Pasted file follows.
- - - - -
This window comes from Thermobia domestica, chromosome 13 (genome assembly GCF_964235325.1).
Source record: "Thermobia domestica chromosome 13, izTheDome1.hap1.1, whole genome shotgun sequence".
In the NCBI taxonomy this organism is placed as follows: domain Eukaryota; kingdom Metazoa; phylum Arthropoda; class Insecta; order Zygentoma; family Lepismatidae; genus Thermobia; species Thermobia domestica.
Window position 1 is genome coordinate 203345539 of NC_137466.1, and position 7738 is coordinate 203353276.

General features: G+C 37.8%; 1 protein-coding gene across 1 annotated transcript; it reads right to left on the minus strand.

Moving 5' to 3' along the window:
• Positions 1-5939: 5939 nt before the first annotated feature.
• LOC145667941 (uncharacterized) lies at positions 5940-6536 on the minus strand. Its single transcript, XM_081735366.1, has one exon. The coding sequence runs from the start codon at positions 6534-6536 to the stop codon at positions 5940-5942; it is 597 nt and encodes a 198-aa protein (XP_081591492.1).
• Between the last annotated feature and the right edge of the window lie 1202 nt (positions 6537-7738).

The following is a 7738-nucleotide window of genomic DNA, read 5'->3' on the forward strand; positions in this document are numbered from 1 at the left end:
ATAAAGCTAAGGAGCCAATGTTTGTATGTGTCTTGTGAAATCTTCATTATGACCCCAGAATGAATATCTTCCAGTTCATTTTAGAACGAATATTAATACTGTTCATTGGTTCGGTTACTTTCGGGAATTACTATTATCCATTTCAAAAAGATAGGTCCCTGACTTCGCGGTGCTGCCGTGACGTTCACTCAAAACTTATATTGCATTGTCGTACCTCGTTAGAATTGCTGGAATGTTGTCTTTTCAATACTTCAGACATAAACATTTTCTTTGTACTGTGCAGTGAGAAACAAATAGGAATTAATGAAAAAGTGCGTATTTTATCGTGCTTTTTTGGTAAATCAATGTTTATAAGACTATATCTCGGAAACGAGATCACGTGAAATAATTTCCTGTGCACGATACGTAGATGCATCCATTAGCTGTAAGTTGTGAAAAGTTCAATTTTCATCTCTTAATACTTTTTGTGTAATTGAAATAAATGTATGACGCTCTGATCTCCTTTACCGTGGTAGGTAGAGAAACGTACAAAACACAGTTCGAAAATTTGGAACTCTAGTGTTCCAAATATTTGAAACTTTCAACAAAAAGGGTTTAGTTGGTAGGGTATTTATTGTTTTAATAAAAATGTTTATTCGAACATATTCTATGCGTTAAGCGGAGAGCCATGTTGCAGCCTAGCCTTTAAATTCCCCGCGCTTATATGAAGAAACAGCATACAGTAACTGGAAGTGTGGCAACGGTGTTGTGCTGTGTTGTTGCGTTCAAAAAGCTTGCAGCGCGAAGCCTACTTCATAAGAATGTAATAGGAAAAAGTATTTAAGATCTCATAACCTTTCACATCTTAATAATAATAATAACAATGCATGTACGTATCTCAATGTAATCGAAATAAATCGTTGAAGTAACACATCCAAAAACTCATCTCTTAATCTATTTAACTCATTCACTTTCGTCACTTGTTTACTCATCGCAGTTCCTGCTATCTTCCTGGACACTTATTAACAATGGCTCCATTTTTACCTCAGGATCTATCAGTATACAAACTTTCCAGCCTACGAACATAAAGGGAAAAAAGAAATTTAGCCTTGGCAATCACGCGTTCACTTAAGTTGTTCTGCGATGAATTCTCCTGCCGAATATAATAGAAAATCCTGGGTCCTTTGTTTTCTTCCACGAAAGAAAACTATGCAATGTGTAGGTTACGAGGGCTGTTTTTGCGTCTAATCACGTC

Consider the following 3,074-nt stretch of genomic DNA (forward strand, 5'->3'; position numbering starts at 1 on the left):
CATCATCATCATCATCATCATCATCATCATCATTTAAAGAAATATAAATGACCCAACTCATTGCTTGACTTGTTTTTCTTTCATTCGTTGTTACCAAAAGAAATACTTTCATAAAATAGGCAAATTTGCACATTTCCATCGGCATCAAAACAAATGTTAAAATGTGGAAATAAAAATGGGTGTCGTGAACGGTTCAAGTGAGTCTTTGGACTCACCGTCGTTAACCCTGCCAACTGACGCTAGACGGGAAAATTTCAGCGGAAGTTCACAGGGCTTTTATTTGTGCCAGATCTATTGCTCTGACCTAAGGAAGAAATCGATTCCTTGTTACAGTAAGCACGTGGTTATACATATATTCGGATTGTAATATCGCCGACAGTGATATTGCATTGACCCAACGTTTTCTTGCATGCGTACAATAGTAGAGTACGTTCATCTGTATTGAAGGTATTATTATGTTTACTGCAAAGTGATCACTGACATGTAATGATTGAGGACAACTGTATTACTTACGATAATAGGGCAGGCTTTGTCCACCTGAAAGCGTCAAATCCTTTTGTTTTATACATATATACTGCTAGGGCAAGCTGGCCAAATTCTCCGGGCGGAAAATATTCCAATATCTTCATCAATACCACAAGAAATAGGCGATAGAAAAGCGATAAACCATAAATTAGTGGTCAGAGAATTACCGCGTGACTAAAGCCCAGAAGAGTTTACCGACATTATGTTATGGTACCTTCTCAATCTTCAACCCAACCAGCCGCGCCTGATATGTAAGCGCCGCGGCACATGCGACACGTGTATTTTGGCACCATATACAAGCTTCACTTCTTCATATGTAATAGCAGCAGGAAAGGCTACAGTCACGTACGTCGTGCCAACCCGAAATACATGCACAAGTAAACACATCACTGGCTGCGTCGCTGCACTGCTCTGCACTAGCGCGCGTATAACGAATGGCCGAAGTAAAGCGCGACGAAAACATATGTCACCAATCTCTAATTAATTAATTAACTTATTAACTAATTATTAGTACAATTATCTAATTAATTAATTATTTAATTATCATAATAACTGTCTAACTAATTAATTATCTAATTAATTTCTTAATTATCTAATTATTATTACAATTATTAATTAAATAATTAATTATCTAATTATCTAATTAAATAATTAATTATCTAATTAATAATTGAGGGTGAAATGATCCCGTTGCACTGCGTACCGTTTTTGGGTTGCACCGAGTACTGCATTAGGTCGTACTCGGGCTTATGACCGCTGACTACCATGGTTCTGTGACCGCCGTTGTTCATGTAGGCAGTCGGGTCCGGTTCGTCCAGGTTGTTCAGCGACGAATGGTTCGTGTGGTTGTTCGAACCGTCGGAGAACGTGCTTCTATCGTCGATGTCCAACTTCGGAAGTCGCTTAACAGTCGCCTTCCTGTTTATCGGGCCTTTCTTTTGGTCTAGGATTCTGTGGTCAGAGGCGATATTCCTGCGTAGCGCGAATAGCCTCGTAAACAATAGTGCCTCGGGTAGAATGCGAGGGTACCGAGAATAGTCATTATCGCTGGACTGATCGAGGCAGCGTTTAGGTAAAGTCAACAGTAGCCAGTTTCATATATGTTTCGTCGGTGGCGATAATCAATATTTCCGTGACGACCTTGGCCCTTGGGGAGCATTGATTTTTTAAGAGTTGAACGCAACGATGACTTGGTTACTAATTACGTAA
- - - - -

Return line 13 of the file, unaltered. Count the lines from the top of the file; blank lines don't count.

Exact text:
CATCATCATCATCATCATCATCATCATCATCATTTAAAGAAATATAAATGACCCAACTCATTGCTTGACTTGTTTTTCTTTCATTCGTTGTTACCAAAAGAAATACTTTCATAAAATAGGCAAATTTGCACATTTCCATCGGCATCAAAACAAATGTTAAAATGTGGAAATAAAAATGGGTGTCGTGAACGGTTCAAGTGAGTCTTTGGACTCACCGTCGTTAACCCTGCCAACTGACGCTAGACGGGAAAATTTCAGCGGAAGTTCACAGGGCTTTTATTTGTGCCAGATCTATTGCTCTGACCTAAGGAAGAAATCGATTCCTTGTTACAGTAAGCACGTGGTTATACATATATTCGGATTGTAATATCGCCGACAGTGATATTGCATTGACCCAACGTTTTCTTGCATGCGTACAATAGTAGAGTACGTTCATCTGTATTGAAGGTATTATTATGTTTACTGCAAAGTGATCACTGACATGTAATGATTGAGGACAACTGTATTACTTACGATAATAGGGCAGGCTTTGTCCACCTGAAAGCGTCAAATCCTTTTGTTTTATACATATATACTGCTAGGGCAAGCTGGCCAAATTCTCCGGGCGGAAAATATTCCAATATCTTCATCAATACCACAAGAAATAGGCGATAGAAAAGCGATAAACCATAAATTAGTGGTCAGAGAATTACCGCGTGACTAAAGCCCAGAAGAGTTTACCGACATTATGTTATGGTACCTTCTCAATCTTCAACCCAACCAGCCGCGCCTGATATGTAAGCGCCGCGGCACATGCGACACGTGTATTTTGGCACCATATACAAGCTTCACTTCTTCATATGTAATAGCAGCAGGAAAGGCTACAGTCACGTACGTCGTGCCAACCCGAAATACATGCACAAGTAAACACATCACTGGCTGCGTCGCTGCACTGCTCTGCACTAGCGCGCGTATAACGAATGGCCGAAGTAAAGCGCGACGAAAACATATGTCACCAATCTCTAATTAATTAATTAACTTATTAACTAATTATTAGTACAATTATCTAATTAATTAATTATTTAATTATCATAATAACTGTCTAACTAATTAATTATCTAATTAATTTCTTAATTATCTAATTATTATTACAATTATTAATTAAATAATTAATTATCTAATTATCTAATTAAATAATTAATTATCTAATTAATAATTGAGGGTGAAATGATCCCGTTGCACTGCGTACCGTTTTTGGGTTGCACCGAGTACTGCATTAGGTCGTACTCGGGCTTATGACCGCTGACTACCATGGTTCTGTGACCGCCGTTGTTCATGTAGGCAGTCGGGTCCGGTTCGTCCAGGTTGTTCAGCGACGAATGGTTCGTGTGGTTGTTCGAACCGTCGGAGAACGTGCTTCTATCGTCGATGTCCAACTTCGGAAGTCGCTTAACAGTCGCCTTCCTGTTTATCGGGCCTTTCTTTTGGTCTAGGATTCTGTGGTCAGAGGCGATATTCCTGCGTAGCGCGAATAGCCTCGTAAACAATAGTGCCTCGGGTAGAATGCGAGGGTACCGAGAATAGTCATTATCGCTGGACTGATCGAGGCAGCGTTTAGGTAAAGTCAACAGTAGCCAGTTTCATATATGTTTCGTCGGTGGCGATAATCAATATTTCCGTGACGACCTTGGCCCTTGGGGAGCATTGATTTTTTAAGAGTTGAACGCAACGATGACTTGGTTACTAATTACGTAA